8 ( +11 / -3 )

"debilitating decline in consumer prices that has suppressed spending for years" this does not make any sense. Decline in consumer prices is because the consumer goods are made cheaper in out of Japan relocated factories but that means the consumers can buy more with their money. The problem is that more import and less export as well as less quality employment decreases the buying power and in the country that depends more and more on distribution than production that is a cause of general living standard erosion. World economy is over regulated and run by the governments controlled by the banks instead of being driven naturally by the producers and consumers. Unlike manufacturing, goods transfer, distribution and public utilities, Banks are no value added entities, they are very aggressive leaches that thrive on nonexistent money manipulation and skim off the biggest part of the product of the actual producers and consumers. Getting rid of the banking system would free the world of the most negative element of world society.

2 ( +3 / -1 )

I'm OK with stimulus spending. But indiscriminate stimulus spending without a strategic purpose and raising sales taxes far too high are not the answers. How about also taking a scalpel to Japan's bloated budget and cutting some wasteful spending ?

4 ( +4 / -0 )

Abenomics = Stimulus spending in their own pocket and raise taxes for everybody else, will hardly benefit the world.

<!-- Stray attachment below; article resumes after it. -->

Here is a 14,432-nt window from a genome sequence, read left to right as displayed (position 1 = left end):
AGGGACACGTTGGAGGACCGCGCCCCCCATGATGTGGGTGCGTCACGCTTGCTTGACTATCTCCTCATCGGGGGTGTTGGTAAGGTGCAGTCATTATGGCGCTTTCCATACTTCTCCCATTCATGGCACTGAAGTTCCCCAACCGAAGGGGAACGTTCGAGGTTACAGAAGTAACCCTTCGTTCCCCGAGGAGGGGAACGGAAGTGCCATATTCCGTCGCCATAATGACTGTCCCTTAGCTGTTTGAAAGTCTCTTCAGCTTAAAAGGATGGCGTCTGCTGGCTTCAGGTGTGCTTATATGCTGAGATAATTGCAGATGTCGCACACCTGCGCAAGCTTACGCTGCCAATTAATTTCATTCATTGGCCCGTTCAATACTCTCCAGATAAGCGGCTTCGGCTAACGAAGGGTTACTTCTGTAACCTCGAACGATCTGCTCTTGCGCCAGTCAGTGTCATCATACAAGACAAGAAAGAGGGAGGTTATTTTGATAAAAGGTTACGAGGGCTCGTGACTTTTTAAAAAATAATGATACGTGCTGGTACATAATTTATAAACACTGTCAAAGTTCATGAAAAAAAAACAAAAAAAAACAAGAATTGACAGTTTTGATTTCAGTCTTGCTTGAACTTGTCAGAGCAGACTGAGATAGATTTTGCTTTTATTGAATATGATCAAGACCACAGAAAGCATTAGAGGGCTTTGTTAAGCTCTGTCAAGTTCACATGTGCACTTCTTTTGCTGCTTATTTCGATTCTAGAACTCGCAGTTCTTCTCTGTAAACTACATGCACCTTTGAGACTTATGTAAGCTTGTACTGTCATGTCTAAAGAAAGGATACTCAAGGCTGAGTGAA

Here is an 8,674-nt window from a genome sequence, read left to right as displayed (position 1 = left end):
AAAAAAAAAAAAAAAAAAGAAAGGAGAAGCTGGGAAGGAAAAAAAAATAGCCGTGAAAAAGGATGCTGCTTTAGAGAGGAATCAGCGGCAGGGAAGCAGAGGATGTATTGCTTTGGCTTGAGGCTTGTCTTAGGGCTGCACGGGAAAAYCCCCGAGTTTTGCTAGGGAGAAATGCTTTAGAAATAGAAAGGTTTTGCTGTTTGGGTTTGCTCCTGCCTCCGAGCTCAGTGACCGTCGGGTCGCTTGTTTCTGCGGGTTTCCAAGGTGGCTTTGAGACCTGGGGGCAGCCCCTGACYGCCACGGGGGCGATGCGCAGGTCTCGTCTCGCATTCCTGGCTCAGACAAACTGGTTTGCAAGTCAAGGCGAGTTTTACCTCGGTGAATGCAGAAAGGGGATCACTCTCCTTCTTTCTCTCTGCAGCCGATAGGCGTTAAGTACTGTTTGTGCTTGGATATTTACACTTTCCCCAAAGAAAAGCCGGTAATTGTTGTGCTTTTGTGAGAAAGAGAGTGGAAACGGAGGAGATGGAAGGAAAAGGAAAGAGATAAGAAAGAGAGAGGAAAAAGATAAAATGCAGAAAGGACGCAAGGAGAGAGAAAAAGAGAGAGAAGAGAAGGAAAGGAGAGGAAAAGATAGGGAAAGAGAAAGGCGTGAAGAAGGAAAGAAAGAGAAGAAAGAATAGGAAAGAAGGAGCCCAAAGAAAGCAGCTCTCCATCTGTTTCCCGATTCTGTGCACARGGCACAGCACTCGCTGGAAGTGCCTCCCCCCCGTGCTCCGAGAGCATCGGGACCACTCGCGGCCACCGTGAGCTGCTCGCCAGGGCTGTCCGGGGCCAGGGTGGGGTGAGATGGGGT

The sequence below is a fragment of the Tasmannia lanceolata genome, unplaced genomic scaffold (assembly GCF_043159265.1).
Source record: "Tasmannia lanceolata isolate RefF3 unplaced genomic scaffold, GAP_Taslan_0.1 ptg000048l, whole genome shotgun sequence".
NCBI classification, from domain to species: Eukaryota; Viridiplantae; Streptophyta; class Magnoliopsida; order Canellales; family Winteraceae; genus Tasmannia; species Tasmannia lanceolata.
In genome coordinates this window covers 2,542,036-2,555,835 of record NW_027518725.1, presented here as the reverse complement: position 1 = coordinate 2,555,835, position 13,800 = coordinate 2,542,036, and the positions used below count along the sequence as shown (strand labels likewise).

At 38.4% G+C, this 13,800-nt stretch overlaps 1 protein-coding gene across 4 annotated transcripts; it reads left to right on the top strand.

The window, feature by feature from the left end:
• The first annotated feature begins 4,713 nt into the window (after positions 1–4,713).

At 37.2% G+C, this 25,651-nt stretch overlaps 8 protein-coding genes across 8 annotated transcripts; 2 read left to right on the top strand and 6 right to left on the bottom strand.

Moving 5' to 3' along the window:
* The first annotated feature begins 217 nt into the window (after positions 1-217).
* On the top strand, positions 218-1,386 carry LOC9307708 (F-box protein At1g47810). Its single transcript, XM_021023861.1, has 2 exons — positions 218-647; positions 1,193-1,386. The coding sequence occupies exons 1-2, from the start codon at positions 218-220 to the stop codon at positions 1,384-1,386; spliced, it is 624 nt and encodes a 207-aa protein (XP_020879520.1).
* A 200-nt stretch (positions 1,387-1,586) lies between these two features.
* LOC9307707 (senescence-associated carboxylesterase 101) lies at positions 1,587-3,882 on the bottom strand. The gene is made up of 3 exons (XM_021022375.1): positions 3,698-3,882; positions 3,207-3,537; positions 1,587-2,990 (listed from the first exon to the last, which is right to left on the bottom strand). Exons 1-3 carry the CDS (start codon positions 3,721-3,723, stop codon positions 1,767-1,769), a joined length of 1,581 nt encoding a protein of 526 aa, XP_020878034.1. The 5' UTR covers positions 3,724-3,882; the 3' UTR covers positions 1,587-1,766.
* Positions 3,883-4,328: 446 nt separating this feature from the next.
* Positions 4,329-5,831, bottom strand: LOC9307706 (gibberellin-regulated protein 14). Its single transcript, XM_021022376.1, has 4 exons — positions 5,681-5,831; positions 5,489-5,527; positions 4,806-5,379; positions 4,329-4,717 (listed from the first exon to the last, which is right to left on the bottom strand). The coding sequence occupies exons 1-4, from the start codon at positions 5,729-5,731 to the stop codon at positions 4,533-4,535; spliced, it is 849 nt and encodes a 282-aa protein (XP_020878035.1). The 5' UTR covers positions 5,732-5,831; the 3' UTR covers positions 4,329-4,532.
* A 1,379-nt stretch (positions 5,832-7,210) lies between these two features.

5 ( +5 / -0 )

The sales tax (that so many of you JT commenters believe is the origin of all evil) is not the problem. 8% vs. 5% doesn't really make any difference. Not even raising it to 10% would. If something, I think it's necessary for Japan. The problem instead is wages that are too low, 34% of the population doing the arubaito routine, and goods that are overpriced. Japan should take a listen to other economies instead of just trying to appear strong and go on in the same tracks as since the 60's.

Quite a number of professional economists including at least one Nobel Prize winner are on record as saying raising the sales tax now would be singularly dumb. Not saying they are right, just saying that opinion is divided.

Japan has a large fraction of people working part time for a number of reasons including a high labor force participation rate by women who do not want full time jobs and people past the retirement age who want some income but not a full time job.

I don't know what goods are overpriced in Japan. I spend part of each year in Britain. Just about everything except meat and dairy products are similar in price or more expensive in the UK. And, VAT (aka sales tax) is 20% in Britain.

What economies should Japan listen to? Southern and eastern Europe is a mess. France isn't doing well. The so called BRICS countries are in a bad way, especially Brazil and Russia. Real income for median income families in the US has been flat for decades and actually declined in the last couple of years. Only families with high incomes (100,000 and up in inflation adjusted terms) have seen an improvement.

-1 ( +2 / -3 )

tinawatanabe: "He is correct. If US wants to penalize Japan as currency manipulator for wanting currency stablility, it would be US that is a currency manipulator."

No, it's a syllogism from a person crying foul because they are caught in the wrong. If Japan is manipulating currency and are called up on it, and stopped, it is NOT the person who calls them on it manipulating currency; they are stopping the nation in question from doing so.

What you're suggesting is like saying a policeman who catches a criminal in the act of committing a crime is somehow therefore the criminal. You can comment however you like on the apt analogy of the US as world police, but it wouldn't stop Japan from being the criminal in currency manipulation. It would also not be the first time Japan did it, either.